Manet’s Music in the Tuileries (1862)

Manet's Music in the Tuileries depicts a fashionable crowd from the artist's own social circle gathering to listen to an afternoon concert in a park in central Paris. The audience consists of identifiable portraits of painters, poets, art critics and at least one composer but, remember, paintings by great artists are not snapshots.1 They are depictions of their own mind.

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Manet, Music in the Tuileries (1862) Oil on canvas. National Gallery, London

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Manet's scene is a modern update of Courbet's imaginary view of his own studio in 1855 (left). There the artist sitting by his easel performs in front of the personalities who have had some influence on his art. Although performance art only became common among visual artists in the late twentieth century, artists had thought of painting as a performance several centuries earlier.2

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Courbet, Studio of the Painter (1855) Oil on canvas. Musée d'Orsay, Paris

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At far left in Manet's composition, cut in half by the frame, stands Manet himself behind his dapper friend and fellow-painter, Albert de Balleroy. The latter looks towards the "actual" artist painting the scene who was, like us, looking down from the bandstand. By implication, Manet is the orchestra performing for his audience below. Not just performance but music too has had a long but little known history in painting as an allegory of the act of painting. Manet, well aware of that history, had already made use of the theme two years earlier in The Spanish Singer.

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Detail of Manet's Music in the Tuileries (1862)

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In the lower right corner of Manet's canvas is a vignette that alludes to the painting's main theme, painting itself.  At the bottom the artist's signature "ed. Manet" is painted as though it is behind the child's hoop thus drawing attention to painting's illusion. The rest of the vignette's meaning is revealed here for the first time. The circular hoop refers to the role of Manet's "eye" (both circular) while the stick used to make the hoop roll rests on the seat of the chair like a paintbrush on a palette. Underneath it, the widely-arched chair legs form an M for Manet. Grouped together, the "eye", "brush", "palette" and initial are a breathtaking exercise in concise composition.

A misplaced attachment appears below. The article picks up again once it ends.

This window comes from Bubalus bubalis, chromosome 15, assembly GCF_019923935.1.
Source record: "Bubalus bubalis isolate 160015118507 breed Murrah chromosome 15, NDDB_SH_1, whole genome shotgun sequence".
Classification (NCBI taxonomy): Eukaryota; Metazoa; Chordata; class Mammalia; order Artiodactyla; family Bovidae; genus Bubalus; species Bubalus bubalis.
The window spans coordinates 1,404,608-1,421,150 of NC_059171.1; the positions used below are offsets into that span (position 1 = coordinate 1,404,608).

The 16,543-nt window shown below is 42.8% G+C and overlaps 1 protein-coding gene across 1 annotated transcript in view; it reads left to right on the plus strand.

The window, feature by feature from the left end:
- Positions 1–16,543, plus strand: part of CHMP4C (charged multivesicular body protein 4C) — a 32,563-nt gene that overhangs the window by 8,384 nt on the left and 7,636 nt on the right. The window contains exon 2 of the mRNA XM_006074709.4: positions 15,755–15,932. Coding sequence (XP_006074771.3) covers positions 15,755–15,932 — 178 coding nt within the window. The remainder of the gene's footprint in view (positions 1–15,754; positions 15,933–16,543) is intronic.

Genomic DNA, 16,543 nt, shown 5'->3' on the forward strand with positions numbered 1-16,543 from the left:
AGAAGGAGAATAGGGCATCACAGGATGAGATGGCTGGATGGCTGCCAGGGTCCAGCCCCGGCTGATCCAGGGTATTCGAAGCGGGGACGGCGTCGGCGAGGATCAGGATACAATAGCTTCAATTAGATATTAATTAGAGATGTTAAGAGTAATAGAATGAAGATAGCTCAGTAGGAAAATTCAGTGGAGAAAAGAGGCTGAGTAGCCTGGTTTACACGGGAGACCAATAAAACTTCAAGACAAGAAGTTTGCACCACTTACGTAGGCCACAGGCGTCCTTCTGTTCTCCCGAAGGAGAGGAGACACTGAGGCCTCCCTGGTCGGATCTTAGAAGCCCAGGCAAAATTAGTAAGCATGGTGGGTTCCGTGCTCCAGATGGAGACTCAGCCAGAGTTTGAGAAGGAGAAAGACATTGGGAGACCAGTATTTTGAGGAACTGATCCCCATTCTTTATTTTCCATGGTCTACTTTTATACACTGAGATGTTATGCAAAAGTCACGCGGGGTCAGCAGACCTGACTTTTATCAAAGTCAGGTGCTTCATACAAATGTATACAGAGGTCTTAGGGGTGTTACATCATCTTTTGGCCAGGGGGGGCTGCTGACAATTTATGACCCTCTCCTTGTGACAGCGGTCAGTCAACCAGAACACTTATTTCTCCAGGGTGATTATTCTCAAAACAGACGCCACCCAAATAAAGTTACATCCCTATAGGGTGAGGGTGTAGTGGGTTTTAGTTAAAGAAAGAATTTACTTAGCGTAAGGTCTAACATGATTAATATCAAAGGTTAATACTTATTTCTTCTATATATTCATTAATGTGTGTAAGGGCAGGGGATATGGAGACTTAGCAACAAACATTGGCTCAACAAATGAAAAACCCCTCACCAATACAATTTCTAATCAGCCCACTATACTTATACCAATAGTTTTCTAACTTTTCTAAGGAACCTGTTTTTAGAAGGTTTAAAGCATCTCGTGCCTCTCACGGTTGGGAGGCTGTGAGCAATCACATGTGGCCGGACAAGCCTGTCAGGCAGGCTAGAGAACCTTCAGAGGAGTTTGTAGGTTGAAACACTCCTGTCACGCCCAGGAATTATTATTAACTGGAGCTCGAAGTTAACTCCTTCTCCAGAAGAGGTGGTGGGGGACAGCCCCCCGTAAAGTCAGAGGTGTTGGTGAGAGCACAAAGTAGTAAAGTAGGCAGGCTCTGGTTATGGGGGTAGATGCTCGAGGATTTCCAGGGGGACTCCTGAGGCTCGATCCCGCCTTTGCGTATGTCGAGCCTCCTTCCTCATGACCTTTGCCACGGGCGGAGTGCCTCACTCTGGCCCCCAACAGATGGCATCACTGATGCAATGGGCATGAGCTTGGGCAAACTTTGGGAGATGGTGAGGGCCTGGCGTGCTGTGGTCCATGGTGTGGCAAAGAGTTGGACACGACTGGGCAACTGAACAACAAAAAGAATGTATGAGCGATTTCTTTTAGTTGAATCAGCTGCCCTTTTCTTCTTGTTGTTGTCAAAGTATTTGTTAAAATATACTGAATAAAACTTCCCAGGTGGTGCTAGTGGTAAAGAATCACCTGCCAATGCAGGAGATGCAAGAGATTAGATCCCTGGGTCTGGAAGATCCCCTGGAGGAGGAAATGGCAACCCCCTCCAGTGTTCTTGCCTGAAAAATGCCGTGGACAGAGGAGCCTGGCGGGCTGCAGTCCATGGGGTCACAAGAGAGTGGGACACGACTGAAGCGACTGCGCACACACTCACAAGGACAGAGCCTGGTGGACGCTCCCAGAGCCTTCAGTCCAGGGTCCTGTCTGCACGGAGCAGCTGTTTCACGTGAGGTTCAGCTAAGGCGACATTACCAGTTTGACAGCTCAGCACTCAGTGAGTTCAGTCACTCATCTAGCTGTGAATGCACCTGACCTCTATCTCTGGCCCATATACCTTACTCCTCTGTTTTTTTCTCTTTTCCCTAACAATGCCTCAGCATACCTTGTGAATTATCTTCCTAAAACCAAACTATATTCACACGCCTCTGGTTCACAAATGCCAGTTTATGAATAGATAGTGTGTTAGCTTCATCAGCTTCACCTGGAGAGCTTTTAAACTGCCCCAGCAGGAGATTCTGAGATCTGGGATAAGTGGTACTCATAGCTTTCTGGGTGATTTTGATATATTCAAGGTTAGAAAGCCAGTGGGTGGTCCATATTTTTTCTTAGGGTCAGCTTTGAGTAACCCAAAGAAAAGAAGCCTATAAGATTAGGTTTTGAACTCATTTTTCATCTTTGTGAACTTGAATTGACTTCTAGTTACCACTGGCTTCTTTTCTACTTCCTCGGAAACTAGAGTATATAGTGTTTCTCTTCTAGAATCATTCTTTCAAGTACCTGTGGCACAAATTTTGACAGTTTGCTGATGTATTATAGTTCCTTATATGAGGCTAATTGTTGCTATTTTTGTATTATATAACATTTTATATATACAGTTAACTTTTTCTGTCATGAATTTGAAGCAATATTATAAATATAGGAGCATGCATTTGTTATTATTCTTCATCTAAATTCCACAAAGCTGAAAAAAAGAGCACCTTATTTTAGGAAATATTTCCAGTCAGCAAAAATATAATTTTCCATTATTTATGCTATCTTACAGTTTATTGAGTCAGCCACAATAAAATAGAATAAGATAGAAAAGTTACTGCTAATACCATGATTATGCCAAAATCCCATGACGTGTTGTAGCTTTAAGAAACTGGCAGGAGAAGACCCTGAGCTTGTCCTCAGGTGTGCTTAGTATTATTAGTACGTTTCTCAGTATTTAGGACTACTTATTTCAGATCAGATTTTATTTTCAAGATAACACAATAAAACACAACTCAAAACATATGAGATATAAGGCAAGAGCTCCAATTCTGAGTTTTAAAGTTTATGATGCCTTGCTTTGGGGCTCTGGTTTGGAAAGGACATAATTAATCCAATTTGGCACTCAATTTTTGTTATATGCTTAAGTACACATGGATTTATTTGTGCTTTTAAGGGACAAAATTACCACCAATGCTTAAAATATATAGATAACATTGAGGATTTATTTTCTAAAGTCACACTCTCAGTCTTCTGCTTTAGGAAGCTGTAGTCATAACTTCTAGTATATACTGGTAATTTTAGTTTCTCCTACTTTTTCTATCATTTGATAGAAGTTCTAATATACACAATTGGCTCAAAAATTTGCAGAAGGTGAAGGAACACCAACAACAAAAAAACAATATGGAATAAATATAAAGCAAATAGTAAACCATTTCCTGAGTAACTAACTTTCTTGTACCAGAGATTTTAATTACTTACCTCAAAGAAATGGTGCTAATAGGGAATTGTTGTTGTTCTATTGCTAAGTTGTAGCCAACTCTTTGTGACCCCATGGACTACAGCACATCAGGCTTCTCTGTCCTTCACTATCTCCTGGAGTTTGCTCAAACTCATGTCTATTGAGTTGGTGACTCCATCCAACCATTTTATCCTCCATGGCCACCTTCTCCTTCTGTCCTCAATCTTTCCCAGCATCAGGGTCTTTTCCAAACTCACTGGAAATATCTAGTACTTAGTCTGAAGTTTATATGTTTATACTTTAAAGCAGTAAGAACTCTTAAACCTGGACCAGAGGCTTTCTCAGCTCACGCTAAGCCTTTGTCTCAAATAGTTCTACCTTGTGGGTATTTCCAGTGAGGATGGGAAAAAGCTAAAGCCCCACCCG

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Detail of Manet's Music in the Tuileries (1862)

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Notes:

1. The audience includes portraits of the poet Charles Baudelaire, the composer Jacques Offenbach, the critic Champfleury and the artist Henri Fantin-Latour.

2. Prominent examples of the artist-as-a-performer include Veronese's self-portrait with portraits other prominent artists playing musical instruments in the foreground of The Wedding at Cana (1562-3)  and  the lone actor in Watteau's Gilles (c.1718-19), both paintings in the Louvre.

 

The artistic duo at the edge of the frame has many precedents in art, the actual painter represented by both a self-portrait and a second painter as his alter ego.

Original Publication Date on EPPH: 21 Mar 2012. © Simon Abrahams. Articles on this site are the copyright of Simon Abrahams. To use copyrighted material in print or other media for purposes beyond 'fair use', you must obtain permission from the copyright owner. Websites may link to this page without permission (please do) but may not reproduce the material on their own site without crediting Simon Abrahams and EPPH.